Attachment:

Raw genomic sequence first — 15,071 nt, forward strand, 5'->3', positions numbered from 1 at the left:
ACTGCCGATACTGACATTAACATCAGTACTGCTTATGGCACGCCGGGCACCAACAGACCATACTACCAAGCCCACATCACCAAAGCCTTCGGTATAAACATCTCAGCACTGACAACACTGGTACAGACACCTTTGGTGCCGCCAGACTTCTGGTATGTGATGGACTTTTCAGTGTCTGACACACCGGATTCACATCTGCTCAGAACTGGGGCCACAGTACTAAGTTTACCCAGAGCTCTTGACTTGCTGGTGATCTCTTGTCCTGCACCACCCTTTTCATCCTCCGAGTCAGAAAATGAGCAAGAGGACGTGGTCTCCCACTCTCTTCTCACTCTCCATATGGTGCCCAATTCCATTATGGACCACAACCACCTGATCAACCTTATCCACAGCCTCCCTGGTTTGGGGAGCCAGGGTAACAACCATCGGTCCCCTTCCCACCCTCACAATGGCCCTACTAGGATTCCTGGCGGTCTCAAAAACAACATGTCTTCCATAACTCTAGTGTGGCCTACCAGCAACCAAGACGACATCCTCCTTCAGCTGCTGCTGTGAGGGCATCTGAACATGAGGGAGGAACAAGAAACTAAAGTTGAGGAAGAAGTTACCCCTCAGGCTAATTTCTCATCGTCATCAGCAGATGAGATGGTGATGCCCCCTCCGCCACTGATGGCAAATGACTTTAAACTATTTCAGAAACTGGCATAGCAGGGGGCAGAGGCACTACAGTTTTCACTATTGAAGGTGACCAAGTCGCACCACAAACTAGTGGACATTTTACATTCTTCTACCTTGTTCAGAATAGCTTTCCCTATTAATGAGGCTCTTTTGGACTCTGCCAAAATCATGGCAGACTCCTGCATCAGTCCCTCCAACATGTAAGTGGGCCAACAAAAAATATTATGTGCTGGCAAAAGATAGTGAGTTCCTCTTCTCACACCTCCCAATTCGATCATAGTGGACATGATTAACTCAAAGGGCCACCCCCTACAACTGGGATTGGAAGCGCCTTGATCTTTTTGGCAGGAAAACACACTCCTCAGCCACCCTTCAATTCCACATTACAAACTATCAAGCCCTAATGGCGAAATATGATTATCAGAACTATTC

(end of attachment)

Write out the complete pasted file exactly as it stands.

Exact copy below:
Raw genomic sequence first — 15,071 nt, forward strand, 5'->3', positions numbered from 1 at the left:
ACTGCCGATACTGACATTAACATCAGTACTGCTTATGGCACGCCGGGCACCAACAGACCATACTACCAAGCCCACATCACCAAAGCCTTCGGTATAAACATCTCAGCACTGACAACACTGGTACAGACACCTTTGGTGCCGCCAGACTTCTGGTATGTGATGGACTTTTCAGTGTCTGACACACCGGATTCACATCTGCTCAGAACTGGGGCCACAGTACTAAGTTTACCCAGAGCTCTTGACTTGCTGGTGATCTCTTGTCCTGCACCACCCTTTTCATCCTCCGAGTCAGAAAATGAGCAAGAGGACGTGGTCTCCCACTCTCTTCTCACTCTCCATATGGTGCCCAATTCCATTATGGACCACAACCACCTGATCAACCTTATCCACAGCCTCCCTGGTTTGGGGAGCCAGGGTAACAACCATCGGTCCCCTTCCCACCCTCACAATGGCCCTACTAGGATTCCTGGCGGTCTCAAAAACAACATGTCTTCCATAACTCTAGTGTGGCCTACCAGCAACCAAGACGACATCCTCCTTCAGCTGCTGCTGTGAGGGCATCTGAACATGAGGGAGGAACAAGAAACTAAAGTTGAGGAAGAAGTTACCCCTCAGGCTAATTTCTCATCGTCATCAGCAGATGAGATGGTGATGCCCCCTCCGCCACTGATGGCAAATGACTTTAAACTATTTCAGAAACTGGCATAGCAGGGGGCAGAGGCACTACAGTTTTCACTATTGAAGGTGACCAAGTCGCACCACAAACTAGTGGACATTTTACATTCTTCTACCTTGTTCAGAATAGCTTTCCCTATTAATGAGGCTCTTTTGGACTCTGCCAAAATCATGGCAGACTCCTGCATCAGTCCCTCCAACATGTAAGTGGGCCAACAAAAAATATTATGTGCTGGCAAAAGATAGTGAGTTCCTCTTCTCACACCTCCCAATTCGATCATAGTGGACATGATTAACTCAAAGGGCCACCCCCTACAACTGGGATTGGAAGCGCCTTGATCTTTTTGGCAGGAAAACACACTCCTCAGCCACCCTTCAATTCCACATTACAAACTATCAAGCCCTAATGGCGAAATATGATTATCAGAACTATTC